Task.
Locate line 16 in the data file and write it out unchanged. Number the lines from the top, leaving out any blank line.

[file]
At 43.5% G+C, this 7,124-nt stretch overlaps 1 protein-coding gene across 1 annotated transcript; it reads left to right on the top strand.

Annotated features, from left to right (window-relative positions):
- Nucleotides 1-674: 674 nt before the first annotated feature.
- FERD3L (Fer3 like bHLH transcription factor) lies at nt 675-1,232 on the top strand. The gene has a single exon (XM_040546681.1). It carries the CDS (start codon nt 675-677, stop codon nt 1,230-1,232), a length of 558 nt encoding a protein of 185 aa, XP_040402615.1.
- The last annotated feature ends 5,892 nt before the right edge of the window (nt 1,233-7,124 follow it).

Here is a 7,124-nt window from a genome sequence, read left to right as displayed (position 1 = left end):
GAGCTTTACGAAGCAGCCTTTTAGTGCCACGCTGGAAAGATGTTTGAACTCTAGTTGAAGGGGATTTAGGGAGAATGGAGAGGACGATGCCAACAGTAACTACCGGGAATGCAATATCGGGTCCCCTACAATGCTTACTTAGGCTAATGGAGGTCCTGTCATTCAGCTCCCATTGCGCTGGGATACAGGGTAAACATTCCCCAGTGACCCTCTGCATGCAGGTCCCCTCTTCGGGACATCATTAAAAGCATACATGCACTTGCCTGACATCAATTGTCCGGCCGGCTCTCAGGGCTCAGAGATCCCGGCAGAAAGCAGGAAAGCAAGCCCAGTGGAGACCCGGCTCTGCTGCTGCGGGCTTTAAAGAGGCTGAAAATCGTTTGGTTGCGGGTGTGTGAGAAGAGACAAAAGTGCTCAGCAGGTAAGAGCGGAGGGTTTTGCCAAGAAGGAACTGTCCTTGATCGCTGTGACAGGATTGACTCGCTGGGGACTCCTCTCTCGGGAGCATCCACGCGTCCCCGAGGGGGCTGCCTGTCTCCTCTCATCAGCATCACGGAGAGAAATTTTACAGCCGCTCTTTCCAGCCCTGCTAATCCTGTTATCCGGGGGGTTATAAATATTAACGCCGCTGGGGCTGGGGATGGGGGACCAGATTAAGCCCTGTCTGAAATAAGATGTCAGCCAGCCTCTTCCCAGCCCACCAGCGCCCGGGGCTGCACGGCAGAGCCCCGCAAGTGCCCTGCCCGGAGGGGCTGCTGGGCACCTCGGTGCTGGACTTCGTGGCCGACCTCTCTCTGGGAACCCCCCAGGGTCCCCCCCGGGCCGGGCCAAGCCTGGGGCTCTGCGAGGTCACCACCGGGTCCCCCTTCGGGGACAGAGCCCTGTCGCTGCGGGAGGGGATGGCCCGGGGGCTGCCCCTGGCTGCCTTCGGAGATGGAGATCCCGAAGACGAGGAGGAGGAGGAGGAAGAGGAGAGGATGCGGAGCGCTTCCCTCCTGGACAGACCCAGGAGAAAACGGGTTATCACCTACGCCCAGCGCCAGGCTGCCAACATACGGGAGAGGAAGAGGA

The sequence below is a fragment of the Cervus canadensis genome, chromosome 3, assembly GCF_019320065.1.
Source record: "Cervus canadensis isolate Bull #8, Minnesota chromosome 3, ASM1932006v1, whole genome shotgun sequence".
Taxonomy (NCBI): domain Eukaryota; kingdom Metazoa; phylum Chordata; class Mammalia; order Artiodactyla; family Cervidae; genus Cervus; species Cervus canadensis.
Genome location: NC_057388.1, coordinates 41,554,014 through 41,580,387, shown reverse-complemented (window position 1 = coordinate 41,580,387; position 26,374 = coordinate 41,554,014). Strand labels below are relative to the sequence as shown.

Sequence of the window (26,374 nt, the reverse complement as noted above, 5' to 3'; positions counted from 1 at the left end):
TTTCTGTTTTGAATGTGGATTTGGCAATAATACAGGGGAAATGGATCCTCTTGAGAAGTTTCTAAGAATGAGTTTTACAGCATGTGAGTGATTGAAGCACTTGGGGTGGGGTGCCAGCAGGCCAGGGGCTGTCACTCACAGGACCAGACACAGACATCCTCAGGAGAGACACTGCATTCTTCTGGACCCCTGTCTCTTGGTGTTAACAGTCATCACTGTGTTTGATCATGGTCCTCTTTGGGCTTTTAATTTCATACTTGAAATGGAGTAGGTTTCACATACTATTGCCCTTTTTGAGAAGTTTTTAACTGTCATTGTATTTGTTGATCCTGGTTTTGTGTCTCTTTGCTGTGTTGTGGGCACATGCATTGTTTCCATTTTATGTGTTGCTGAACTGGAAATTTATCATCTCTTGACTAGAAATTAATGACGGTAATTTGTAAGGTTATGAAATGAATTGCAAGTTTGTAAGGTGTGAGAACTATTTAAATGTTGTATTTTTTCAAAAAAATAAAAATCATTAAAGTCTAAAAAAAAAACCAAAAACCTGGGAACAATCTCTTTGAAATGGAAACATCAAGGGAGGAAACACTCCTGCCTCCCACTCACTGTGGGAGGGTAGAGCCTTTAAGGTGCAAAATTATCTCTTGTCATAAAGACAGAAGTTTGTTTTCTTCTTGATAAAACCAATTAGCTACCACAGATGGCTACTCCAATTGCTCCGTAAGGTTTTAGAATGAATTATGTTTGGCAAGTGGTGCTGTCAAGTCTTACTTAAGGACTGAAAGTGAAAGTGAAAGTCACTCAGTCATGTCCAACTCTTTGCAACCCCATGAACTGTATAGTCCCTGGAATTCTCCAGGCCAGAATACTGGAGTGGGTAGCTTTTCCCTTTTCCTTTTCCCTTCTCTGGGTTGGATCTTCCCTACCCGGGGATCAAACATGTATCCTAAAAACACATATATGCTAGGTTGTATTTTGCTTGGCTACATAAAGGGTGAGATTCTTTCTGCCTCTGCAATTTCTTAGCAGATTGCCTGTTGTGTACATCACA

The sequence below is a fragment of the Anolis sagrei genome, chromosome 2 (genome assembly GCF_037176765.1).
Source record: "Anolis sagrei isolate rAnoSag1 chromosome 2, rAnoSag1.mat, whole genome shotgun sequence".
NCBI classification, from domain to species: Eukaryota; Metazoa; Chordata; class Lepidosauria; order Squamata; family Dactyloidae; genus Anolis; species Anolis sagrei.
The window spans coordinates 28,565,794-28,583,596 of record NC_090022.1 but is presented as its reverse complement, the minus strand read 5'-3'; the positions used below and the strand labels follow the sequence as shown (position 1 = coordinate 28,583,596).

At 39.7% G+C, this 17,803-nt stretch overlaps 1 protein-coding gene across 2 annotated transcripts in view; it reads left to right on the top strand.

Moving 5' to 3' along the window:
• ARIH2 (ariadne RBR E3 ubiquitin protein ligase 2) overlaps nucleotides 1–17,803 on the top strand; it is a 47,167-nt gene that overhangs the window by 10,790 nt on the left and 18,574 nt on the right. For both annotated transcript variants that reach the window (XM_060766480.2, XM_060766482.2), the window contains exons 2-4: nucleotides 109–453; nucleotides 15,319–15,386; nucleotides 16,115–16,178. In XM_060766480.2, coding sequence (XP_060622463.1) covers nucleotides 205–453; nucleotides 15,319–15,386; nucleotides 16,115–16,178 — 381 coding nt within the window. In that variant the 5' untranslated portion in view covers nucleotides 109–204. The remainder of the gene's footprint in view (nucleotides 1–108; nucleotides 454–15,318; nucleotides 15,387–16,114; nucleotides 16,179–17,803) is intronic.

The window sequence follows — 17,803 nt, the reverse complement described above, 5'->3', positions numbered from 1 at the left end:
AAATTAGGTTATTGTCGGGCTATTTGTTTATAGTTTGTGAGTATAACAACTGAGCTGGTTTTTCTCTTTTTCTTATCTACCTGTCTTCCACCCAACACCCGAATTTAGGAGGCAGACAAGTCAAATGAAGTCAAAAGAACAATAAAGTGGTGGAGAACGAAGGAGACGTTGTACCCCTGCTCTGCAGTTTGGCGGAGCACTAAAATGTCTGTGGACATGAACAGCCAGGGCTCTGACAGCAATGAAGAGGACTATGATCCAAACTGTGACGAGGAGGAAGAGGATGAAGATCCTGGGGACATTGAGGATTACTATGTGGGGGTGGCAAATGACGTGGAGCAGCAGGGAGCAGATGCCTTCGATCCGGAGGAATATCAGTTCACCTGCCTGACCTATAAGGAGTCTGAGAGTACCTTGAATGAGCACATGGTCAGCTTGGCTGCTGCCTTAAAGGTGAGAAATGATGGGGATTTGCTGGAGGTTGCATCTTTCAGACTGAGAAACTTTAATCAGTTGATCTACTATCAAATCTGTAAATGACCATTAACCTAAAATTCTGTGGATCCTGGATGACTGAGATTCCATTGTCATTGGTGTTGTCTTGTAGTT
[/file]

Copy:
NCBI classification, from domain to species: Eukaryota; Metazoa; Chordata; class Lepidosauria; order Squamata; family Dactyloidae; genus Anolis; species Anolis sagrei.